Minnesota Court of Appeals Finds Marital Transfers to be Fraudulent, Upholds Summary Judgment for Bank to Collect Husband’s Judgment Debt – Los Angeles Asset Protection Planning and Income Tax Litigation Attorney Bruce Givner

by Bruce Givner on August 9, 2013

While married, Mr. Brown defaulted on a guaranteed debt of more than $8.8 million, which included a principal debt to the bank of $227,040. The bank sued and obtained a judgment against Mr. Brown for $290 thousand. In the later divorce between the Browns, Mrs. Brown received property of more than $2 million. Mr. Brown was awarded property worth over $600 thousand. The district court also assigned to Mr. Brown the bank judgment and ordered Mr. Brown to hold harmless and indemnify Mrs. Brown against the judgment.

After the dissolution, the bank began a fraudulent-conveyance action against the Browns alleging that Mr. Brown fraudulently transferred “substantially all” of his assets to Mrs. Brown while retaining possession and control of the assets “shortly after the substantial debt owed to [the bank] became a judgment.” The bank sought to levy execution on the assets in question and moved for summary judgment. The district court ruled that the transfers of assets accomplished through the marital dissolution constituted actual fraud under Minn.Stat. § 513.44 (2012) and granted the summary judgment. The Browns appealed.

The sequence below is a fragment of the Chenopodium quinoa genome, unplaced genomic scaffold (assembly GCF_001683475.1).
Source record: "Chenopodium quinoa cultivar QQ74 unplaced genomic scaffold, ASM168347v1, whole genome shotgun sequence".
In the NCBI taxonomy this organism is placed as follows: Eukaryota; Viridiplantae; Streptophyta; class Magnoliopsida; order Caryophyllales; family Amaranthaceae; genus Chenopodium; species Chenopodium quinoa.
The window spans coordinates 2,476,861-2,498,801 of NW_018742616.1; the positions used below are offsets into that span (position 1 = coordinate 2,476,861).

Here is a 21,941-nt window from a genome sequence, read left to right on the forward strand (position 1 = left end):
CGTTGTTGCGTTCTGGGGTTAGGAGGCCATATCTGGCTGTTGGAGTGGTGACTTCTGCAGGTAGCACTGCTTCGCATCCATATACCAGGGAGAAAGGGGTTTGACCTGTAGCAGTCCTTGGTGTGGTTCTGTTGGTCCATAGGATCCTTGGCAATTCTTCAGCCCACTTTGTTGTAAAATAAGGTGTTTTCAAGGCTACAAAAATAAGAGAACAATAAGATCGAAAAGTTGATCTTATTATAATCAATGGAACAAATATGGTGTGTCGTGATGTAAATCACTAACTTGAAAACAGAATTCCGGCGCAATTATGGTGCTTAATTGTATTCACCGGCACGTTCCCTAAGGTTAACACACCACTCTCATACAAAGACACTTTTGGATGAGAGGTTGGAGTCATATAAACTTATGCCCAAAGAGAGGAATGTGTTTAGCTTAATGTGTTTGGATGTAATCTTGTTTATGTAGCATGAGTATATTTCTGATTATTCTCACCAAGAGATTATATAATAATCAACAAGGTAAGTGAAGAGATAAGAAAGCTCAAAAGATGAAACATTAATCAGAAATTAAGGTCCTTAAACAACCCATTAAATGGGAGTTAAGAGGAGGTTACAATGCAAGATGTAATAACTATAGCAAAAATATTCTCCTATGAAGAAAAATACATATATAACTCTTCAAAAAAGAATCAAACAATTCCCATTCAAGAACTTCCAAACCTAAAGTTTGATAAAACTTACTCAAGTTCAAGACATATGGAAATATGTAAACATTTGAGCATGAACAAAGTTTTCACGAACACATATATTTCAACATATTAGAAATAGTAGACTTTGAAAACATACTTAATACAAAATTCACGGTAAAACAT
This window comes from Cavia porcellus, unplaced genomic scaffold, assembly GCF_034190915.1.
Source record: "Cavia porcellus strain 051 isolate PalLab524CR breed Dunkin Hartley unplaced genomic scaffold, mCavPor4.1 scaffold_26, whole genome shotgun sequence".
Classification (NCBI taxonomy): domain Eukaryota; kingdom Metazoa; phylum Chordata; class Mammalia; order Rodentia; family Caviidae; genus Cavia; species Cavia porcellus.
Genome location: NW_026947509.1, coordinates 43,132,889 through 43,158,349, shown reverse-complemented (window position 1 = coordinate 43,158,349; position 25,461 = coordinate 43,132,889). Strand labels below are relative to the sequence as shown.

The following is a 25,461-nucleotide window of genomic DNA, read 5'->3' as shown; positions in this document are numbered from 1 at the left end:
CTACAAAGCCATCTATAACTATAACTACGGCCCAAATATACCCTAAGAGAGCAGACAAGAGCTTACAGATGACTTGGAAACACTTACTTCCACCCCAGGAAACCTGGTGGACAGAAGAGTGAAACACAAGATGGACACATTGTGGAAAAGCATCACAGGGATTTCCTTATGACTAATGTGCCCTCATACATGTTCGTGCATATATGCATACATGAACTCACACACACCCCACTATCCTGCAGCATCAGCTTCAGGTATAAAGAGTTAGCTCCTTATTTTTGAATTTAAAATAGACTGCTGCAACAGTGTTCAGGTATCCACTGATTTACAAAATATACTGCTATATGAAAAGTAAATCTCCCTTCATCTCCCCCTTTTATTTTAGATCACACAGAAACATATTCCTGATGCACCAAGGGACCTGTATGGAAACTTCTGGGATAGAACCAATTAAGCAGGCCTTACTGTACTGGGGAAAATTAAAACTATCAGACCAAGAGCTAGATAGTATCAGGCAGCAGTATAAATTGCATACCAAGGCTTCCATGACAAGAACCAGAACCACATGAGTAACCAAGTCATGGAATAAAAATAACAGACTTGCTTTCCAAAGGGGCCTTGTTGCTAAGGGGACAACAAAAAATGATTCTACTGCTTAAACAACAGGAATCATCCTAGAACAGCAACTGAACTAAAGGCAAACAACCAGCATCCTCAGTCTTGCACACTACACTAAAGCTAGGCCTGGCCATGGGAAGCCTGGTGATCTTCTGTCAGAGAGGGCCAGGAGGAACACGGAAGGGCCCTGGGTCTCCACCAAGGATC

“When a creditor attempts to satisfy an existing debt, repayment of which has been circumvented by a transfer of assets from a debtor spouse to a non-debtor spouse, a presumption that the transfer is fraudulent arises and must be met by affirmative proof showing that the transfer was not fraudulent. The burden of proving that the transfer is not fraudulent is on the transferee.” Minneapolis Stock–Yards & Packing Co. v. Halonen. Neither Mr. nor Mrs. Brown presented clean and convincing evidence to rebut the presumption that the marital transfers were not fraudulent. That the transfer left Mrs. Brown with substantial assets and minimal debt, and Mr. Brown with all the debt making him essentially insolvent, also supported the holding that the transfers were fraudulent.

The Court of Appeals upheld the district court’s decision for summary judgment for the bank. Citizens State Bank Norwood Young America v. Brown.

Givner & Kaye focuses on sophisticated income tax planning and compliance, tax litigation and procedure, estate planning, and asset protection plans for individuals and businesses in Beverly Hills, Calabasas, West Los Angeles, Hollywood, and other areas of Los Angeles, Orange, Ventura, San Bernardino, Riverside and Santa Barbara Counties. Call Los Angeles Estate Planning and Asset Protection Plan Attorneys Givner & Kaye at (310) 207-8008 today.

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